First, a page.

COMPUTER TIPS FOR WRITERS: Creating an Index with Microsoft Word 2010 and 2007

Many clients have asked me if it is possible to create an Index using Microsoft Word. Microsoft Word logoI put the question to Los Angeles computer software wizard Jeff Davidson of PC Consultants and he explained as follows.

What Goes into an Index?

An Index is made of numerous individual Index Entries, which can be:

  • An individual word, phrase or symbol
  • A topic that spans a range of pages
  • A reference to another entry (such as “Transportation – see Bicycles”)

When you select text and mark it as an Index Entry, Microsoft Word inserts a special XE (Index Entry) field that includes the marked main entry and any cross-reference information that you choose to include. If, for example, you add the word “bicycle” to your Index, the XE entry appearing immediately after it would look like this: {XE “bicycle”}

Who Selects the Entries for the Index?

You do, either working from a list of words/phrases you created, or looking for good candidates for the Index as you work your way through your manuscript. In either case, go through your manuscript identifying the words/phrases you’d like to appear in the Index – and you only have to do it once for each word/phrase, for Microsoft Word will find all the other occurrences in the document.

Then What?

After you mark all the Index Entries, you tell Microsoft Word to create the Index. Word goes through your manuscript collecting the Index Entries, sorts them alphabetically, notes their page numbers, finds and removes duplicate entries from the same page, and displays the Index in the document.

That’s it in a nutshell. Now let’s take a look at the individual steps you must take to create a basic Index. I’ll talk about advanced techniques in subsequent blogs.

Step 1: Mark the Index Entries

Go through your manuscript, looking for words and/or phrases you’d like to be indexed. When you find one, double-click on it to highlight it, then click on the “References” tab at the top of your document, go to the “Index” area and click on “Mark Entry.”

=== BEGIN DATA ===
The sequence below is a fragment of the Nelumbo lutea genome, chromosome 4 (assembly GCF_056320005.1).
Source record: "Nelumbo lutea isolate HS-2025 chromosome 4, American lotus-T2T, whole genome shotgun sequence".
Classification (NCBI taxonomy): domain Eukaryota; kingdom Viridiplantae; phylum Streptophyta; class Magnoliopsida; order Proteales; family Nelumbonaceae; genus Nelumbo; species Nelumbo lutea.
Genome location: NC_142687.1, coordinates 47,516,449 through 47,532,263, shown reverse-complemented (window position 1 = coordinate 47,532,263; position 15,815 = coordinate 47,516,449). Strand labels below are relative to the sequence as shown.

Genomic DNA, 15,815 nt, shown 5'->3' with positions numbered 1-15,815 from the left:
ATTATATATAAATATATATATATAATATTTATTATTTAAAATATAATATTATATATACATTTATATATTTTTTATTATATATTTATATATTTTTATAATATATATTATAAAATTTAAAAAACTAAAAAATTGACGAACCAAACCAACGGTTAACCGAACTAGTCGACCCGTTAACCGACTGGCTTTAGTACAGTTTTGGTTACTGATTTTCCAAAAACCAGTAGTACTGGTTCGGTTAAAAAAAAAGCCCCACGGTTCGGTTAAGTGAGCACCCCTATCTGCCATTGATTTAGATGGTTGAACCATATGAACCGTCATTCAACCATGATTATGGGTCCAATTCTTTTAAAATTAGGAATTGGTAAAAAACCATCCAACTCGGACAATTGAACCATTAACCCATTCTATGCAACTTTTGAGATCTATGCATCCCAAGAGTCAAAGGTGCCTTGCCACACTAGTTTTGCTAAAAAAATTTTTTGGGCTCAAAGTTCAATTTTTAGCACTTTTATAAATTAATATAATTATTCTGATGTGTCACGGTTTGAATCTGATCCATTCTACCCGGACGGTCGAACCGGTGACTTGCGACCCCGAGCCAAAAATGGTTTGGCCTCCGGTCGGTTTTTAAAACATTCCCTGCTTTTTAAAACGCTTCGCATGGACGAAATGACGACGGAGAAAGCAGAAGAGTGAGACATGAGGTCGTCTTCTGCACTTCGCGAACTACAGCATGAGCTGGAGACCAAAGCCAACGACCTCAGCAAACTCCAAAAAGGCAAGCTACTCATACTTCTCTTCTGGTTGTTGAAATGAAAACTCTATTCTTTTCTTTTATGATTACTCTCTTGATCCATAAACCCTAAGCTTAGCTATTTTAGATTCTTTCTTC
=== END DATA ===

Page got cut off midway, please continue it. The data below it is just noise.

When you click on “Mark Entry,” a new window will open. You’ll see that the word/phrase you want indexed is already in the “Main Entry” line at the top of the new window.

At the very bottom of the new window you’ll see three buttons; “Mark,” “Mark All” and “Cancel.” If you only want this one instance of the selected word/phrase to appear in the Index, click on “Mark.” If you want every instance of the selected word/phrase to appear in the Index, click on “Mark All.”

Step 2: Create the Index

You’ve worked your way through your manuscript, marking the words/phrases you’d like indexed. Now it’s time to create the Index, which is easy to do. Start by going to the end of your manuscript – the usual place for an Index to appear – and click on the place where you want your Index to begin. If you like, you can type the word “Index” and click right below that.

Once you’ve clicked where you want the Index to begin, go back to the “References” tab and in the “Index” area, just to the right of “Mark Entry,” you’ll see “Insert Index.” Click on that, and a new window will appear. Click “OK” at the bottom of this new window and your Index will pop into place. Each of the words/phrases you selected will be there, followed by the page numbers on which they appear.

That’s it – you’ve got your Index.

Getting Fancy

There’s a lot more you can do with the Index, including bolding and/or italicizing either the Index Entries or page numbers; bolding just a few page numbers in the Index to highlight them; creating sub-entries, third-level entries and cross-references within the Index; changing the look and style of the Index; and more.

To learn about advanced Indexing techniques, or if you need assistance with Microsoft Word, Excel or PowerPoint, or other popular computer programs, contact Jeff Davidson of PC Consultants.

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